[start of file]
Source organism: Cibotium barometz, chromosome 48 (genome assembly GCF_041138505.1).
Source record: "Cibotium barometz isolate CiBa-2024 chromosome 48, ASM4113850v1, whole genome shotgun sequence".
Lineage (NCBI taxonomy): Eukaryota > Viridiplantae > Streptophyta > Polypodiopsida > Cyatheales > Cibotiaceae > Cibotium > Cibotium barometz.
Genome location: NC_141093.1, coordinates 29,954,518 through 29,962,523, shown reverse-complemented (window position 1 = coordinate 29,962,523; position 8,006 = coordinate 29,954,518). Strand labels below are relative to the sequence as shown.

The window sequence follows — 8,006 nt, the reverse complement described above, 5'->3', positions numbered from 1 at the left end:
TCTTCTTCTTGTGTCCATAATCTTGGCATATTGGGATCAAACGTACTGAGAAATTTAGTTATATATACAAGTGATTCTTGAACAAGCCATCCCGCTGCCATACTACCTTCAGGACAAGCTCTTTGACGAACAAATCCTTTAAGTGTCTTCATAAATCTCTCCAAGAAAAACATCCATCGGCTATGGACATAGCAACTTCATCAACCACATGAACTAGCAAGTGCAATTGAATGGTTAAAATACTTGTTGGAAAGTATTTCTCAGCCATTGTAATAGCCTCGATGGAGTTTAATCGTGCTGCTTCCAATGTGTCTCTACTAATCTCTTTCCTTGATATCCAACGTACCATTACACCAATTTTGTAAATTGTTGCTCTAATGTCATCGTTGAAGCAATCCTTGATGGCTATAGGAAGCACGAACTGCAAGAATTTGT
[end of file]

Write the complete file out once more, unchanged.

Source organism: Cibotium barometz, chromosome 48 (genome assembly GCF_041138505.1).
Source record: "Cibotium barometz isolate CiBa-2024 chromosome 48, ASM4113850v1, whole genome shotgun sequence".
Lineage (NCBI taxonomy): Eukaryota > Viridiplantae > Streptophyta > Polypodiopsida > Cyatheales > Cibotiaceae > Cibotium > Cibotium barometz.
Genome location: NC_141093.1, coordinates 29,954,518 through 29,962,523, shown reverse-complemented (window position 1 = coordinate 29,962,523; position 8,006 = coordinate 29,954,518). Strand labels below are relative to the sequence as shown.

The window sequence follows — 8,006 nt, the reverse complement described above, 5'->3', positions numbered from 1 at the left end:
TCTTCTTCTTGTGTCCATAATCTTGGCATATTGGGATCAAACGTACTGAGAAATTTAGTTATATATACAAGTGATTCTTGAACAAGCCATCCCGCTGCCATACTACCTTCAGGACAAGCTCTTTGACGAACAAATCCTTTAAGTGTCTTCATAAATCTCTCCAAGAAAAACATCCATCGGCTATGGACATAGCAACTTCATCAACCACATGAACTAGCAAGTGCAATTGAATGGTTAAAATACTTGTTGGAAAGTATTTCTCAGCCATTGTAATAGCCTCGATGGAGTTTAATCGTGCTGCTTCCAATGTGTCTCTACTAATCTCTTTCCTTGATATCCAACGTACCATTACACCAATTTTGTAAATTGTTGCTCTAATGTCATCGTTGAAGCAATCCTTGATGGCTATAGGAAGCACGAACTGCAAGAATTTGT